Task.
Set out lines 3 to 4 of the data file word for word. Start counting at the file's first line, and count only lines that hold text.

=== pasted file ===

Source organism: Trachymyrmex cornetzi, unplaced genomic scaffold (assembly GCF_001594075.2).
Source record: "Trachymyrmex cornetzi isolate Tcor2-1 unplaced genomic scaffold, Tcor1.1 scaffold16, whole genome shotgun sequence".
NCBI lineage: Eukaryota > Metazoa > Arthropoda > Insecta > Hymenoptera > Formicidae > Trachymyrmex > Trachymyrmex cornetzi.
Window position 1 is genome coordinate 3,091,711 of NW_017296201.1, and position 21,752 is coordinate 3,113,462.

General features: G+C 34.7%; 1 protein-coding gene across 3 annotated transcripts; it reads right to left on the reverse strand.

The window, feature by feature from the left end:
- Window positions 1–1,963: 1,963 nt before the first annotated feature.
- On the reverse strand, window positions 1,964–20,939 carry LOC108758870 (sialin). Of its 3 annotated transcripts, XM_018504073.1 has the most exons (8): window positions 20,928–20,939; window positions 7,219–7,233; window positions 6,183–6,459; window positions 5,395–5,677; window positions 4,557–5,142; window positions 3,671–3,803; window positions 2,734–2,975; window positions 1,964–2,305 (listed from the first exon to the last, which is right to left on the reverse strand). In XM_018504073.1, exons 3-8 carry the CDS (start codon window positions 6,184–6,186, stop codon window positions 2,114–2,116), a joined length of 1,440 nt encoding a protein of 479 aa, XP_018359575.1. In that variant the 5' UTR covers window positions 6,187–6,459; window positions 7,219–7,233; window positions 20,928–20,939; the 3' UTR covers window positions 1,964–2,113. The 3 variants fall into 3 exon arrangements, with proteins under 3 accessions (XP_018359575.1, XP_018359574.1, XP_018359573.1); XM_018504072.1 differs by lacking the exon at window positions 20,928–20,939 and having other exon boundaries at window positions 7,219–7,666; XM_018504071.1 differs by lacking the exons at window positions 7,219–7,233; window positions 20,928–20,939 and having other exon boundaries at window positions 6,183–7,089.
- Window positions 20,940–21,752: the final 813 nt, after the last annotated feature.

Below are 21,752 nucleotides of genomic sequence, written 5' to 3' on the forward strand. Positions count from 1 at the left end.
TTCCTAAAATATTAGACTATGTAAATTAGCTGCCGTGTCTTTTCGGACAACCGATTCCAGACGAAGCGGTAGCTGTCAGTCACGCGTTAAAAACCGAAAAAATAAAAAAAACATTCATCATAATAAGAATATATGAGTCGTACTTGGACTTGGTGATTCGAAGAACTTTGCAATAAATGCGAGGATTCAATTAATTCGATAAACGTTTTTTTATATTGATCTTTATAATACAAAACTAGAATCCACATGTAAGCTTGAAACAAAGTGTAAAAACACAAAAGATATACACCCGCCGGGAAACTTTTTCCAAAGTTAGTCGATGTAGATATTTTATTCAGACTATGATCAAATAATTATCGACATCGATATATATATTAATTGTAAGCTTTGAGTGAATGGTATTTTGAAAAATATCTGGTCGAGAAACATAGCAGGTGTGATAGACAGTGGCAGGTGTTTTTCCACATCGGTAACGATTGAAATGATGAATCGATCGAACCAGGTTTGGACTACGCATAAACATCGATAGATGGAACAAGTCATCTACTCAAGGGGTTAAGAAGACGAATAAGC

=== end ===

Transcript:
NCBI lineage: Eukaryota > Metazoa > Arthropoda > Insecta > Hymenoptera > Formicidae > Trachymyrmex > Trachymyrmex cornetzi.
Window position 1 is genome coordinate 3,091,711 of NW_017296201.1, and position 21,752 is coordinate 3,113,462.